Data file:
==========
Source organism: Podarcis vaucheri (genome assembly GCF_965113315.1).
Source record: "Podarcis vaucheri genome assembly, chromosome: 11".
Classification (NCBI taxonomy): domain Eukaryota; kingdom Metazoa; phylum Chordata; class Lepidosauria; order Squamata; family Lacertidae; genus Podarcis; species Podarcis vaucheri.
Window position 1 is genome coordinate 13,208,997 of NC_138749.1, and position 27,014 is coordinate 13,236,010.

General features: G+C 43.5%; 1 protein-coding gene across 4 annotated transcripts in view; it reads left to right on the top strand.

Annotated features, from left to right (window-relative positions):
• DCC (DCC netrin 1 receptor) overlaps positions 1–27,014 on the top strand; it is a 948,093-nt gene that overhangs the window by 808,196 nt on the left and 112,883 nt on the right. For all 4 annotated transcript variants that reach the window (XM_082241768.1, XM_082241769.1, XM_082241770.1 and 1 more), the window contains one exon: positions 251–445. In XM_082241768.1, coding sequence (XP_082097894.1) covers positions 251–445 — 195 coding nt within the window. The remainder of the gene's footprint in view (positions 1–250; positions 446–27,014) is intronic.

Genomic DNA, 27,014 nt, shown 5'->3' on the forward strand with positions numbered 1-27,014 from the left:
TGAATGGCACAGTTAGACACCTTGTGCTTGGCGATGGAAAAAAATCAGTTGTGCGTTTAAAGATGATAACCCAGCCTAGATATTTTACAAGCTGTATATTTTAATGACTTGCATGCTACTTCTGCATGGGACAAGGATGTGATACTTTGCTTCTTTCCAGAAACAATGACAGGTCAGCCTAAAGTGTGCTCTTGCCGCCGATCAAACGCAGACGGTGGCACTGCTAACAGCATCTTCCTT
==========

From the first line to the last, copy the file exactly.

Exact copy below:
Source organism: Podarcis vaucheri (genome assembly GCF_965113315.1).
Source record: "Podarcis vaucheri genome assembly, chromosome: 11".
Classification (NCBI taxonomy): domain Eukaryota; kingdom Metazoa; phylum Chordata; class Lepidosauria; order Squamata; family Lacertidae; genus Podarcis; species Podarcis vaucheri.
Window position 1 is genome coordinate 13,208,997 of NC_138749.1, and position 27,014 is coordinate 13,236,010.

General features: G+C 43.5%; 1 protein-coding gene across 4 annotated transcripts in view; it reads left to right on the top strand.

Annotated features, from left to right (window-relative positions):
• DCC (DCC netrin 1 receptor) overlaps positions 1–27,014 on the top strand; it is a 948,093-nt gene that overhangs the window by 808,196 nt on the left and 112,883 nt on the right. For all 4 annotated transcript variants that reach the window (XM_082241768.1, XM_082241769.1, XM_082241770.1 and 1 more), the window contains one exon: positions 251–445. In XM_082241768.1, coding sequence (XP_082097894.1) covers positions 251–445 — 195 coding nt within the window. The remainder of the gene's footprint in view (positions 1–250; positions 446–27,014) is intronic.

Genomic DNA, 27,014 nt, shown 5'->3' on the forward strand with positions numbered 1-27,014 from the left:
TGAATGGCACAGTTAGACACCTTGTGCTTGGCGATGGAAAAAAATCAGTTGTGCGTTTAAAGATGATAACCCAGCCTAGATATTTTACAAGCTGTATATTTTAATGACTTGCATGCTACTTCTGCATGGGACAAGGATGTGATACTTTGCTTCTTTCCAGAAACAATGACAGGTCAGCCTAAAGTGTGCTCTTGCCGCCGATCAAACGCAGACGGTGGCACTGCTAACAGCATCTTCCTT